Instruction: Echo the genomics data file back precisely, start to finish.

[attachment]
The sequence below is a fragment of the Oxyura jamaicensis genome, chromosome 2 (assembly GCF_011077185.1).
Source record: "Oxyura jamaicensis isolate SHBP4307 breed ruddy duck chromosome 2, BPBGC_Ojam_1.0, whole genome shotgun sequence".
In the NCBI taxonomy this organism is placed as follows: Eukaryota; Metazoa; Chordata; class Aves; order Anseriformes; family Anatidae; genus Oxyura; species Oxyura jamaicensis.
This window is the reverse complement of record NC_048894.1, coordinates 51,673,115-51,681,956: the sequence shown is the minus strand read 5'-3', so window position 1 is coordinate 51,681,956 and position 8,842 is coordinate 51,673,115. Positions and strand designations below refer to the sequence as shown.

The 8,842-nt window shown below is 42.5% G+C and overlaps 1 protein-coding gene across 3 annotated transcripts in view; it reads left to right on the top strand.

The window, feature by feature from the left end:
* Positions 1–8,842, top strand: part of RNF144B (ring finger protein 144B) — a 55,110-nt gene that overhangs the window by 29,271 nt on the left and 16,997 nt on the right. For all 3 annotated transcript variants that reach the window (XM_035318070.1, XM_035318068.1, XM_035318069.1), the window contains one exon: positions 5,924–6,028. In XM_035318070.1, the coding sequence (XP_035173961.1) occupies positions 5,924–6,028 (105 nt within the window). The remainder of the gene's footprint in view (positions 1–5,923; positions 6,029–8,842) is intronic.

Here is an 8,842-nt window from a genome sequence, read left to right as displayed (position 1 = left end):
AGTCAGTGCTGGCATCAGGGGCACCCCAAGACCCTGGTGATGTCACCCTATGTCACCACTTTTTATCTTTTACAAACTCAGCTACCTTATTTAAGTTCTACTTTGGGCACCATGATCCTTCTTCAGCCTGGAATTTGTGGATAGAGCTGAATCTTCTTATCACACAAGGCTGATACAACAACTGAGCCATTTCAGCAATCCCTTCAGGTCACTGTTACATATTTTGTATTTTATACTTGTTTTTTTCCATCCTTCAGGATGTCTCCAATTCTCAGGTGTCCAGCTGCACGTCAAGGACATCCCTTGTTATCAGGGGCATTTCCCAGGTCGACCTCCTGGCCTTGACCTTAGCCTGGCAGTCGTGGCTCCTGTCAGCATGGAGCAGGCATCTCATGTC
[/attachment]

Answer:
The sequence below is a fragment of the Oxyura jamaicensis genome, chromosome 2 (assembly GCF_011077185.1).
Source record: "Oxyura jamaicensis isolate SHBP4307 breed ruddy duck chromosome 2, BPBGC_Ojam_1.0, whole genome shotgun sequence".
In the NCBI taxonomy this organism is placed as follows: Eukaryota; Metazoa; Chordata; class Aves; order Anseriformes; family Anatidae; genus Oxyura; species Oxyura jamaicensis.
This window is the reverse complement of record NC_048894.1, coordinates 51,673,115-51,681,956: the sequence shown is the minus strand read 5'-3', so window position 1 is coordinate 51,681,956 and position 8,842 is coordinate 51,673,115. Positions and strand designations below refer to the sequence as shown.

The 8,842-nt window shown below is 42.5% G+C and overlaps 1 protein-coding gene across 3 annotated transcripts in view; it reads left to right on the top strand.

The window, feature by feature from the left end:
* Positions 1–8,842, top strand: part of RNF144B (ring finger protein 144B) — a 55,110-nt gene that overhangs the window by 29,271 nt on the left and 16,997 nt on the right. For all 3 annotated transcript variants that reach the window (XM_035318070.1, XM_035318068.1, XM_035318069.1), the window contains one exon: positions 5,924–6,028. In XM_035318070.1, the coding sequence (XP_035173961.1) occupies positions 5,924–6,028 (105 nt within the window). The remainder of the gene's footprint in view (positions 1–5,923; positions 6,029–8,842) is intronic.

Here is an 8,842-nt window from a genome sequence, read left to right as displayed (position 1 = left end):
AGTCAGTGCTGGCATCAGGGGCACCCCAAGACCCTGGTGATGTCACCCTATGTCACCACTTTTTATCTTTTACAAACTCAGCTACCTTATTTAAGTTCTACTTTGGGCACCATGATCCTTCTTCAGCCTGGAATTTGTGGATAGAGCTGAATCTTCTTATCACACAAGGCTGATACAACAACTGAGCCATTTCAGCAATCCCTTCAGGTCACTGTTACATATTTTGTATTTTATACTTGTTTTTTTCCATCCTTCAGGATGTCTCCAATTCTCAGGTGTCCAGCTGCACGTCAAGGACATCCCTTGTTATCAGGGGCATTTCCCAGGTCGACCTCCTGGCCTTGACCTTAGCCTGGCAGTCGTGGCTCCTGTCAGCATGGAGCAGGCATCTCATGTC